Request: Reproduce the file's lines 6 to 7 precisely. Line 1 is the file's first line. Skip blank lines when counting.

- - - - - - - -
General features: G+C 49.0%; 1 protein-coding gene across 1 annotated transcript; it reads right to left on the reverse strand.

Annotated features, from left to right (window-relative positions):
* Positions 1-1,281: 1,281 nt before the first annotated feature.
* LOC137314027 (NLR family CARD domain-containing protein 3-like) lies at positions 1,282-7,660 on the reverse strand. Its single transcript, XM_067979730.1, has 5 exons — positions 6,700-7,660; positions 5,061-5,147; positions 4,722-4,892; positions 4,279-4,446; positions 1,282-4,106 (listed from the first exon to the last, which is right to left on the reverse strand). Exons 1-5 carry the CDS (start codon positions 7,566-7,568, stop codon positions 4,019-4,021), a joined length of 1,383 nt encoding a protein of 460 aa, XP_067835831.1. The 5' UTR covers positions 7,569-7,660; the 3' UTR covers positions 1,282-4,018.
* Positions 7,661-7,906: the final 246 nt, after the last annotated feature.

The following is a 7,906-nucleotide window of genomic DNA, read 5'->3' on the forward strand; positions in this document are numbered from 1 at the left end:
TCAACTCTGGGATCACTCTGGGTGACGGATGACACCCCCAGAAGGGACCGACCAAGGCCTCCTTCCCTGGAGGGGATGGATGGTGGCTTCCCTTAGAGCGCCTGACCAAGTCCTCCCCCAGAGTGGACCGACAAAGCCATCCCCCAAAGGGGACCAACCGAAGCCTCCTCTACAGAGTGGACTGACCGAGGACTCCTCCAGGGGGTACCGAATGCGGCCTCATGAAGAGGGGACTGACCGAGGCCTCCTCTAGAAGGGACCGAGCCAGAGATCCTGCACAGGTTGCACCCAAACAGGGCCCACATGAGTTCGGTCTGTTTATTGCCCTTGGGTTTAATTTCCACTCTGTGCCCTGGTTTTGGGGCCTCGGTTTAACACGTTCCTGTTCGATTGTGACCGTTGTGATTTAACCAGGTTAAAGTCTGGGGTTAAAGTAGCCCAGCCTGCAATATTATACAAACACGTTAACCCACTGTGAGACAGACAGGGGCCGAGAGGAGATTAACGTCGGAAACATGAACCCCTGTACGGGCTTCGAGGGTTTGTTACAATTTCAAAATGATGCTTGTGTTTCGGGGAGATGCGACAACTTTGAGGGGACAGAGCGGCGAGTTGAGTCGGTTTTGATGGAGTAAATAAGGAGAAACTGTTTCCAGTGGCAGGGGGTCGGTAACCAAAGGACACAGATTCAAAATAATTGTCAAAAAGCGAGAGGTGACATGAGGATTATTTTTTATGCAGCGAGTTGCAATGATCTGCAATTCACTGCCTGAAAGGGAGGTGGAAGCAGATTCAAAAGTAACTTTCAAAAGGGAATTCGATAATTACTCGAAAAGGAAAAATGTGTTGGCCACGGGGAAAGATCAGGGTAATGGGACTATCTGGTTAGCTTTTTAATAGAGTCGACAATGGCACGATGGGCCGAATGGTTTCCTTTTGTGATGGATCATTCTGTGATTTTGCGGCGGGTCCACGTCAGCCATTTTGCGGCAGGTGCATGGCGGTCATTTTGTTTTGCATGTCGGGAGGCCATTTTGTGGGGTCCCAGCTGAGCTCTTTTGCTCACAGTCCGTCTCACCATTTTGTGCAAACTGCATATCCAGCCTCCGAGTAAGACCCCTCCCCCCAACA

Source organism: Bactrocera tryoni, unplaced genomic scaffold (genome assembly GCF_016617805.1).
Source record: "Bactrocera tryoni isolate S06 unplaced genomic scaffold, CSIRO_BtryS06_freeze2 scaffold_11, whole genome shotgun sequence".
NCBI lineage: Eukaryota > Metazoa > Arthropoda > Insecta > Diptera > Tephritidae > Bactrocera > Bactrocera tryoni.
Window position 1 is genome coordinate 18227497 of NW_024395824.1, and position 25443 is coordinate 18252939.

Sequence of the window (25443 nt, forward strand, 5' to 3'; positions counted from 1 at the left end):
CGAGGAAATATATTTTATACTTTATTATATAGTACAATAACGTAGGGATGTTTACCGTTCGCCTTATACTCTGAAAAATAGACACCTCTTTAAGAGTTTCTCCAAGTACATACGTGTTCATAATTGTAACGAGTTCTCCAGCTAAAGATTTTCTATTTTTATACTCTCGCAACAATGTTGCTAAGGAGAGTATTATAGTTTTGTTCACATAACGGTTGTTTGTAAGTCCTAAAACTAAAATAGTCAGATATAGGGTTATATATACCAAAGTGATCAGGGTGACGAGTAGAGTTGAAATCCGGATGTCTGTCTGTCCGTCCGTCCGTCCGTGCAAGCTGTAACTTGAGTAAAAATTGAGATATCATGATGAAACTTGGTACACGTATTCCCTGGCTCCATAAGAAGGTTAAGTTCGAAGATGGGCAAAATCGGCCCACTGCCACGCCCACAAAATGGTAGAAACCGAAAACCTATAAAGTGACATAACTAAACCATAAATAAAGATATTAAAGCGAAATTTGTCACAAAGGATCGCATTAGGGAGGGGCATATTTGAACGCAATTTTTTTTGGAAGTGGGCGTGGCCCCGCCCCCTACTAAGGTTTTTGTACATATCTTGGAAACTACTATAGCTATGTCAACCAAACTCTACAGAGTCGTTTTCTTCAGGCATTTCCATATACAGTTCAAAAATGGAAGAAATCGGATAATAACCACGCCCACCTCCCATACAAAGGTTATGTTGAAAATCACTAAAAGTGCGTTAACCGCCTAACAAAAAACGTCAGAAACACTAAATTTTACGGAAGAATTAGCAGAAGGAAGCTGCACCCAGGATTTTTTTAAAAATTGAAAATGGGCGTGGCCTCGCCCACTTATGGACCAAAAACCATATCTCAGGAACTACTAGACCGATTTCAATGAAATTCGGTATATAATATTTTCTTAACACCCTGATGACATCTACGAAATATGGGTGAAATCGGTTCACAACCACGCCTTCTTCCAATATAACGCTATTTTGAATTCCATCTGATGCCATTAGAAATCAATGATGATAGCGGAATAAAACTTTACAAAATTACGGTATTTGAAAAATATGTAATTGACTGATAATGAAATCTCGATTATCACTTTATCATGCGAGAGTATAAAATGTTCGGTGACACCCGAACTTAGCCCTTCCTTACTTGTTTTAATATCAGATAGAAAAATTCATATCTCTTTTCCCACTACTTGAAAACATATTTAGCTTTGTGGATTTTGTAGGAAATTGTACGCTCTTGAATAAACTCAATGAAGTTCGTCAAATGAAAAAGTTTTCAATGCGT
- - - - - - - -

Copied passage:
The following is a 7,906-nucleotide window of genomic DNA, read 5'->3' on the forward strand; positions in this document are numbered from 1 at the left end:
TCAACTCTGGGATCACTCTGGGTGACGGATGACACCCCCAGAAGGGACCGACCAAGGCCTCCTTCCCTGGAGGGGATGGATGGTGGCTTCCCTTAGAGCGCCTGACCAAGTCCTCCCCCAGAGTGGACCGACAAAGCCATCCCCCAAAGGGGACCAACCGAAGCCTCCTCTACAGAGTGGACTGACCGAGGACTCCTCCAGGGGGTACCGAATGCGGCCTCATGAAGAGGGGACTGACCGAGGCCTCCTCTAGAAGGGACCGAGCCAGAGATCCTGCACAGGTTGCACCCAAACAGGGCCCACATGAGTTCGGTCTGTTTATTGCCCTTGGGTTTAATTTCCACTCTGTGCCCTGGTTTTGGGGCCTCGGTTTAACACGTTCCTGTTCGATTGTGACCGTTGTGATTTAACCAGGTTAAAGTCTGGGGTTAAAGTAGCCCAGCCTGCAATATTATACAAACACGTTAACCCACTGTGAGACAGACAGGGGCCGAGAGGAGATTAACGTCGGAAACATGAACCCCTGTACGGGCTTCGAGGGTTTGTTACAATTTCAAAATGATGCTTGTGTTTCGGGGAGATGCGACAACTTTGAGGGGACAGAGCGGCGAGTTGAGTCGGTTTTGATGGAGTAAATAAGGAGAAACTGTTTCCAGTGGCAGGGGGTCGGTAACCAAAGGACACAGATTCAAAATAATTGTCAAAAAGCGAGAGGTGACATGAGGATTATTTTTTATGCAGCGAGTTGCAATGATCTGCAATTCACTGCCTGAAAGGGAGGTGGAAGCAGATTCAAAAGTAACTTTCAAAAGGGAATTCGATAATTACTCGAAAAGGAAAAATGTGTTGGCCACGGGGAAAGATCAGGGTAATGGGACTATCTGGTTAGCTTTTTAATAGAGTCGACAATGGCACGATGGGCCGAATGGTTTCCTTTTGTGATGGATCATTCTGTGATTTTGCGGCGGGTCCACGTCAGCCATTTTGCGGCAGGTGCATGGCGGTCATTTTGTTTTGCATGTCGGGAGGCCATTTTGTGGGGTCCCAGCTGAGCTCTTTTGCTCACAGTCCGTCTCACCATTTTGTGCAAACTGCATATCCAGCCTCCGAGTAAGACCCCTCCCCCCAACA